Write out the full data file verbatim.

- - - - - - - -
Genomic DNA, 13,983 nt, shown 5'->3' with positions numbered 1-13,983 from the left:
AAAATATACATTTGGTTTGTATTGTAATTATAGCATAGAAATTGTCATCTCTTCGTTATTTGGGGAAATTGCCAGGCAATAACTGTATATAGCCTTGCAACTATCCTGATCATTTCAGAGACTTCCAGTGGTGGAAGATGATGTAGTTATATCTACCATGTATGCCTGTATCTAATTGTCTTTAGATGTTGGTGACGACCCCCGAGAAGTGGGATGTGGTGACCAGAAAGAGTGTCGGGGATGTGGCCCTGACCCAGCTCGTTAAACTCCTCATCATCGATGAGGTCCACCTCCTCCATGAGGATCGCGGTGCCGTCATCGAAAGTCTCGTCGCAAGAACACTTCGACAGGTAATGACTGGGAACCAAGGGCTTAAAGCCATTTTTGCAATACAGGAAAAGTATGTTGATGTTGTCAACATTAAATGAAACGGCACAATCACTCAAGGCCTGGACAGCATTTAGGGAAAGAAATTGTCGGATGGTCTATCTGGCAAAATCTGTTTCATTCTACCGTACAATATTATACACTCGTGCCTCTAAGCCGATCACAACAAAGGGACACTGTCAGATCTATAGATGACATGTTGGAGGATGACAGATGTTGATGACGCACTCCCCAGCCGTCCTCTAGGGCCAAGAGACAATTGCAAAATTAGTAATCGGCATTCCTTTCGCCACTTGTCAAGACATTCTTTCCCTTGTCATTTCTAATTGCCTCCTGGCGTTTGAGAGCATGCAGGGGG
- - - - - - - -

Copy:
Genomic DNA, 13,983 nt, shown 5'->3' with positions numbered 1-13,983 from the left:
AAAATATACATTTGGTTTGTATTGTAATTATAGCATAGAAATTGTCATCTCTTCGTTATTTGGGGAAATTGCCAGGCAATAACTGTATATAGCCTTGCAACTATCCTGATCATTTCAGAGACTTCCAGTGGTGGAAGATGATGTAGTTATATCTACCATGTATGCCTGTATCTAATTGTCTTTAGATGTTGGTGACGACCCCCGAGAAGTGGGATGTGGTGACCAGAAAGAGTGTCGGGGATGTGGCCCTGACCCAGCTCGTTAAACTCCTCATCATCGATGAGGTCCACCTCCTCCATGAGGATCGCGGTGCCGTCATCGAAAGTCTCGTCGCAAGAACACTTCGACAGGTAATGACTGGGAACCAAGGGCTTAAAGCCATTTTTGCAATACAGGAAAAGTATGTTGATGTTGTCAACATTAAATGAAACGGCACAATCACTCAAGGCCTGGACAGCATTTAGGGAAAGAAATTGTCGGATGGTCTATCTGGCAAAATCTGTTTCATTCTACCGTACAATATTATACACTCGTGCCTCTAAGCCGATCACAACAAAGGGACACTGTCAGATCTATAGATGACATGTTGGAGGATGACAGATGTTGATGACGCACTCCCCAGCCGTCCTCTAGGGCCAAGAGACAATTGCAAAATTAGTAATCGGCATTCCTTTCGCCACTTGTCAAGACATTCTTTCCCTTGTCATTTCTAATTGCCTCCTGGCGTTTGAGAGCATGCAGGGGG